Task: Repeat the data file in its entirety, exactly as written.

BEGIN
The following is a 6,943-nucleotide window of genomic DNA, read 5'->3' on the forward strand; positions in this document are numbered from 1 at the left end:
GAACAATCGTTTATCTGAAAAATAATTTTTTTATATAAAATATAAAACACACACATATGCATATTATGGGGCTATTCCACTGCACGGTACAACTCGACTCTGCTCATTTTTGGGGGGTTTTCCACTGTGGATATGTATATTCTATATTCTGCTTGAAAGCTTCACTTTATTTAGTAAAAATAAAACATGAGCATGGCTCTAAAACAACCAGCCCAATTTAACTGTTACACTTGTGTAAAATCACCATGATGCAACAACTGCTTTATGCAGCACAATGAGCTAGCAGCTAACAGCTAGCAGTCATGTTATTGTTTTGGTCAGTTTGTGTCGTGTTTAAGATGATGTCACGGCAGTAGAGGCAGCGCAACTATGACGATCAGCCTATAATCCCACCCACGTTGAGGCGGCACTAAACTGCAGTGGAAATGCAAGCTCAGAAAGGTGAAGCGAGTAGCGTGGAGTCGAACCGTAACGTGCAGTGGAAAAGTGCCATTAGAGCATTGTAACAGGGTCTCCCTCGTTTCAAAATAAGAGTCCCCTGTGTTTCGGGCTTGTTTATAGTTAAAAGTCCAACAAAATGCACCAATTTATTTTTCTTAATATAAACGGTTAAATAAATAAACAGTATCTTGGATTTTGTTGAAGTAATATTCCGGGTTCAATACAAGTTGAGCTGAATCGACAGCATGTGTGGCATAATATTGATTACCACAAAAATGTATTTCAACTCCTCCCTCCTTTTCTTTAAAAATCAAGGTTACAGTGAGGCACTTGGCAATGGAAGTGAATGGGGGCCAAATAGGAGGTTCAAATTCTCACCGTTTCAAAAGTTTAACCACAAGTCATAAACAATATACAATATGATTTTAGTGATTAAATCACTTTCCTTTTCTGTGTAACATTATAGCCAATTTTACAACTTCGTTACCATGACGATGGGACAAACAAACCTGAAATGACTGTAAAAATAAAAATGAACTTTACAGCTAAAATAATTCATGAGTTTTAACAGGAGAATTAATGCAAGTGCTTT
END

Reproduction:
The following is a 6,943-nucleotide window of genomic DNA, read 5'->3' on the forward strand; positions in this document are numbered from 1 at the left end:
GAACAATCGTTTATCTGAAAAATAATTTTTTTATATAAAATATAAAACACACACATATGCATATTATGGGGCTATTCCACTGCACGGTACAACTCGACTCTGCTCATTTTTGGGGGGTTTTCCACTGTGGATATGTATATTCTATATTCTGCTTGAAAGCTTCACTTTATTTAGTAAAAATAAAACATGAGCATGGCTCTAAAACAACCAGCCCAATTTAACTGTTACACTTGTGTAAAATCACCATGATGCAACAACTGCTTTATGCAGCACAATGAGCTAGCAGCTAACAGCTAGCAGTCATGTTATTGTTTTGGTCAGTTTGTGTCGTGTTTAAGATGATGTCACGGCAGTAGAGGCAGCGCAACTATGACGATCAGCCTATAATCCCACCCACGTTGAGGCGGCACTAAACTGCAGTGGAAATGCAAGCTCAGAAAGGTGAAGCGAGTAGCGTGGAGTCGAACCGTAACGTGCAGTGGAAAAGTGCCATTAGAGCATTGTAACAGGGTCTCCCTCGTTTCAAAATAAGAGTCCCCTGTGTTTCGGGCTTGTTTATAGTTAAAAGTCCAACAAAATGCACCAATTTATTTTTCTTAATATAAACGGTTAAATAAATAAACAGTATCTTGGATTTTGTTGAAGTAATATTCCGGGTTCAATACAAGTTGAGCTGAATCGACAGCATGTGTGGCATAATATTGATTACCACAAAAATGTATTTCAACTCCTCCCTCCTTTTCTTTAAAAATCAAGGTTACAGTGAGGCACTTGGCAATGGAAGTGAATGGGGGCCAAATAGGAGGTTCAAATTCTCACCGTTTCAAAAGTTTAACCACAAGTCATAAACAATATACAATATGATTTTAGTGATTAAATCACTTTCCTTTTCTGTGTAACATTATAGCCAATTTTACAACTTCGTTACCATGACGATGGGACAAACAAACCTGAAATGACTGTAAAAATAAAAATGAACTTTACAGCTAAAATAATTCATGAGTTTTAACAGGAGAATTAATGCAAGTGCTTT